──────────────────────────────────────────────────────────────────────────────────────────────────── Also, the standard was originally conceived of by non-IBM developers as the "PC/AT Attachment" because its primary feature was a a direct connection to the 16-bit ISA bus introduced with the IBM PC/AT. But legally it's officially the "AT Attachment" to avoid conflicts with IBM'S PC/AT. I have put a numbered citation inside the lettered footnote that explains all this. --RoyGoldsmith (talk) 15:55, 16 April 2017 (UTC)

You might look at my recent edit to PATA even more recent edit on this subject before u edit this article. As near as I can tell there are no reliable sources for avoiding trademark problems with IBM as a part of the naming choice so it really shouldn't be here or in PATA. Also it is likely the interface was first called IDE and that the first proposal submitted to ANSI was apparently not named "PC/AT Attachment." There is likely something in the X3T9.2 CAM minutes of the late 80s or early 90s that would be a reliable source but I haven't found anything yet. I really think this is a waste of space here, but if anyone goes ahead I won't revert but I do reserve the right to correct. Tom94022 (talk) 21:42, 16 April 2017 (UTC)
@Tom94022 and Jeh and anyone else. I'm not saying that "AT" ever officially meant "Advanced Technology". I'm just saying that informally the developers of the spec thought of the gadget they were standardizing as the PC/AT Attachment. Then, when it got close to submitting the specification for real, someone thought that IBM might object to the use of their trademarked term. But everybody inside the group thought of it as "ATA". So they said on the spec that AT didn't mean anything.
As far as "reliable sources" are concerned, reliable for Wikipedia does not mean "written in some specification". I believe the following sentence from PC Guide (a third-party, published source with a reputation for fact-checking and accuracy -WP:IRS) is reliable for this, informal meaning:
The official name for the interface, "AT Attachment", reflects this, as the IBM PC/AT was the first PC to use the now-standard 16-bit ISA bus.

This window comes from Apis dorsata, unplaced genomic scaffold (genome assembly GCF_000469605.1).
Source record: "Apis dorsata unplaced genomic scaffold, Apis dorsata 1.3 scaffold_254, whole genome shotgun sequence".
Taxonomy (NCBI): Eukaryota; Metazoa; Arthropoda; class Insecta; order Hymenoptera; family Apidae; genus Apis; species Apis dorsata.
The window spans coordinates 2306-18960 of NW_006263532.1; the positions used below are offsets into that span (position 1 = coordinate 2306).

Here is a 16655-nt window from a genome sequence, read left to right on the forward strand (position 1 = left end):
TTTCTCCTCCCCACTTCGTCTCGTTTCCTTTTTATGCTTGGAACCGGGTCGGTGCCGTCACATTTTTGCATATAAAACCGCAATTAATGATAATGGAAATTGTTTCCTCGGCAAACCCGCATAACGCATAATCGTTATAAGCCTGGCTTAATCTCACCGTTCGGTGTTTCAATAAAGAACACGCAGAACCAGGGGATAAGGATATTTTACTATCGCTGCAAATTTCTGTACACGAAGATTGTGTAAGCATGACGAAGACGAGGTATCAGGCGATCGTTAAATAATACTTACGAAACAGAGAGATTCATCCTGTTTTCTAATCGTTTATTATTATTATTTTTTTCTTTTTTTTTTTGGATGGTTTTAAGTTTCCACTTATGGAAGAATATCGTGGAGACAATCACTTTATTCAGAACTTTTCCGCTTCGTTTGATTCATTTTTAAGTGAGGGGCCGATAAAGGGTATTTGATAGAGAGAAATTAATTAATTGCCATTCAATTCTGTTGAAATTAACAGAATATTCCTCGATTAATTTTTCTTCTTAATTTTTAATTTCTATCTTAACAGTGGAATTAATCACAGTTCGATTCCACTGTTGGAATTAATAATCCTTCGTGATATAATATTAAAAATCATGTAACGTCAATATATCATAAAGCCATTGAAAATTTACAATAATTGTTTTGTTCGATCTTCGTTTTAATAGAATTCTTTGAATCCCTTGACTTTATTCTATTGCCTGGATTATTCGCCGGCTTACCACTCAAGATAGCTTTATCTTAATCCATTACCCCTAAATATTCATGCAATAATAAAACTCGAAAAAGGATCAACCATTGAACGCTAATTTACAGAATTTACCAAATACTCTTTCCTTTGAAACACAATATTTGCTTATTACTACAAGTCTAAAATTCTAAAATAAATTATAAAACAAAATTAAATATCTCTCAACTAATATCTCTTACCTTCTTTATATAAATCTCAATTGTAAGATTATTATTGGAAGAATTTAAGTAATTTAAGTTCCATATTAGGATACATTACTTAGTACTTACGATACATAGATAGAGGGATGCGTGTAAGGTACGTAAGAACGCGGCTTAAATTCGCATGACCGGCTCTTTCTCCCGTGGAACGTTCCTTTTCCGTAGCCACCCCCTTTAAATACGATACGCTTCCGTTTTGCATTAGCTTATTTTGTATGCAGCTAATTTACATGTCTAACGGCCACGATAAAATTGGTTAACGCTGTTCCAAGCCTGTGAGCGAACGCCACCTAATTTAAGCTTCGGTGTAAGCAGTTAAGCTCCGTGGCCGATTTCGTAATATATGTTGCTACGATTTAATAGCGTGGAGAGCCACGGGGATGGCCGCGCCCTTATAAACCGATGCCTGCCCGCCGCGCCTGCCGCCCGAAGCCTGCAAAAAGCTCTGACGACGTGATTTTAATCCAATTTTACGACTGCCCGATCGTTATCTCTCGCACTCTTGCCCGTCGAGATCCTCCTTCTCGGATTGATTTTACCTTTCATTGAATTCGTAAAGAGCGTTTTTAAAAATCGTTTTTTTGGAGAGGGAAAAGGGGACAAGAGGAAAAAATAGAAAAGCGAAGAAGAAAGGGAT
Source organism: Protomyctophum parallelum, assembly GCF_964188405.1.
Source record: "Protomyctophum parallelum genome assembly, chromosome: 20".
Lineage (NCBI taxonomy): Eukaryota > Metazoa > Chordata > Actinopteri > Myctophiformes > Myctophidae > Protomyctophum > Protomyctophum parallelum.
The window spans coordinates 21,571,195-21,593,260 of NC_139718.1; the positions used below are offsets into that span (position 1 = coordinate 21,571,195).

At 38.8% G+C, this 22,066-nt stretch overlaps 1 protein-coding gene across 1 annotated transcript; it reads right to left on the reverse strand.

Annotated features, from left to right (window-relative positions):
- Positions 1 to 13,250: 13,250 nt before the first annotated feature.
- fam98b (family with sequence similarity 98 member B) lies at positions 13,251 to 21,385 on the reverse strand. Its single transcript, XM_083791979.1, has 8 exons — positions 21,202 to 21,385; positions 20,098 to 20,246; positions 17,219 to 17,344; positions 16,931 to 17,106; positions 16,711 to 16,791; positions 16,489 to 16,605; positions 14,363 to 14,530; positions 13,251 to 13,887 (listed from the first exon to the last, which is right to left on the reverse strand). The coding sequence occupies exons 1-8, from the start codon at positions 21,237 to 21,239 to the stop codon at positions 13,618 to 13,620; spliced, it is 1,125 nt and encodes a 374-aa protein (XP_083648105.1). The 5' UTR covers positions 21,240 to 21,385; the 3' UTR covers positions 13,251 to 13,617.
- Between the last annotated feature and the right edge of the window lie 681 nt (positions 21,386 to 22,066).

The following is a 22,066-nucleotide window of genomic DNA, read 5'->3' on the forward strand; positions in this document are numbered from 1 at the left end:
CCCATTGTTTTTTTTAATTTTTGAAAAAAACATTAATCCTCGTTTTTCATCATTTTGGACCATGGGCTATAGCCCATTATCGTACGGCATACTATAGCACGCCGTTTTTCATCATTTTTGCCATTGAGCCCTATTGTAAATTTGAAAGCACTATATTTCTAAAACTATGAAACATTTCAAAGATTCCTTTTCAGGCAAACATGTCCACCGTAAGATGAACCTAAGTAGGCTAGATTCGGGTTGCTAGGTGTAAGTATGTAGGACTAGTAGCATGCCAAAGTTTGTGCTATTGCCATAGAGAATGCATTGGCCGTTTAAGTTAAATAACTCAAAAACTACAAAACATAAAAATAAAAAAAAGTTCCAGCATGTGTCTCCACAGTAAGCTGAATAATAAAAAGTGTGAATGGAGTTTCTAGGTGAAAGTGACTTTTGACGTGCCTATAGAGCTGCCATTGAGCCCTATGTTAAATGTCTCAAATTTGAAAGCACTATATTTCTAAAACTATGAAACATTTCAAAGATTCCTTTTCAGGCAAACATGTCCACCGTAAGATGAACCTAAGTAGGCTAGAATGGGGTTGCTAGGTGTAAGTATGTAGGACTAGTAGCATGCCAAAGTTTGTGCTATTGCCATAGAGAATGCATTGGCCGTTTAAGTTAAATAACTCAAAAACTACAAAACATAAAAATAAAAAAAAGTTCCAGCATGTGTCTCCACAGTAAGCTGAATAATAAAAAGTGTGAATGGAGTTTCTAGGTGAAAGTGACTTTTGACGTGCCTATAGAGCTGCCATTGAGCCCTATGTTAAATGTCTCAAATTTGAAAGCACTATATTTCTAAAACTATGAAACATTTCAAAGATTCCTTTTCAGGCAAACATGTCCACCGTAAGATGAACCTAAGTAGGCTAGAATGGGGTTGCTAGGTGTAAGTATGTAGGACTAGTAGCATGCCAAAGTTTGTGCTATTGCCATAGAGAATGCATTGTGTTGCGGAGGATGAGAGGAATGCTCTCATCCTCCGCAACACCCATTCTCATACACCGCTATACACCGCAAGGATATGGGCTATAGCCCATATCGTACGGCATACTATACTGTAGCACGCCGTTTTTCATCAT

And so far as being a waste of space, I'm sure Wikipedia has sufficient disk capacity and it's down in a footnote where no one has to see it if they don't want to.
What I am saying is that the term "PC/AT" or "Advanced Technology Attachment" was used informally by the developers before they submitted the spec. If you can express that in a better footnote, be my guest. --RoyGoldsmith (talk) 16:14, 18 April 2017 (UTC)
There is no evidence to support any such usage by the developers, informal or otherwise - a site search of X3t10.org turns up only a very few instances of "advanced technology" and only in this century. I have a pretty complete set of the minutes of the CAM committee (back to 1989) under which the standard was developed and again, no "advanced technology." What I don't have are the minutes of the "ATA Working Group" which was a subset of the CAM group. As near as I can tell from talking to the participants it was very early on decided that AT was not an acroynym for anything. Which leads to the simple footnote that, "the AT in SATA is not an acroynym" which if this is acceptable to @RoyGoldsmith: i will reluctantly add to the article. Tom94022 (talk) 16:39, 18 April 2017 (UTC)

Notes

  1. ^ The ANSI group that was developing the specifications[3] deliberately used the term "AT" without ascribing any acronym to avoid potential conflict with IBM's "Advanced Technology" trademark.

References

  1. ^ "Serial ATA (SATA)". 
  2. ^ "The Case for SATA Storage in Tablets" (PDF). www.sata-io.org. 
  3. ^ Charles M. Kozierok. "Overview and History of the IDE/ATA Interface". PCGuide. Retrieved 2017-04-17. 

SAS vs. SATA[edit]

As I understand it, all SATA disk will work with SAS controllers, but not vice versa. According to the articles, SATA came out in 2003, SAS in 2004. How did the 2003 SATA disks know how to work with 2004 SAS controllers? Gah4 (talk) 08:29, 7 November 2016 (UTC)

The SAS controller needs to support SATA Tunneling Protocol (not all do). The SATA disks don't know what they're connected to. --Zac67 (talk) 11:45, 7 November 2016 (UTC)
Another point is that that compatibility only exists with SATA 2.0 and later disks. Jeh (talk) 15:09, 7 November 2016 (UTC)
Yes, good point; I've added this to the comparison section (there should be a better place for this...). --Zac67 (talk) 19:12, 7 November 2016 (UTC)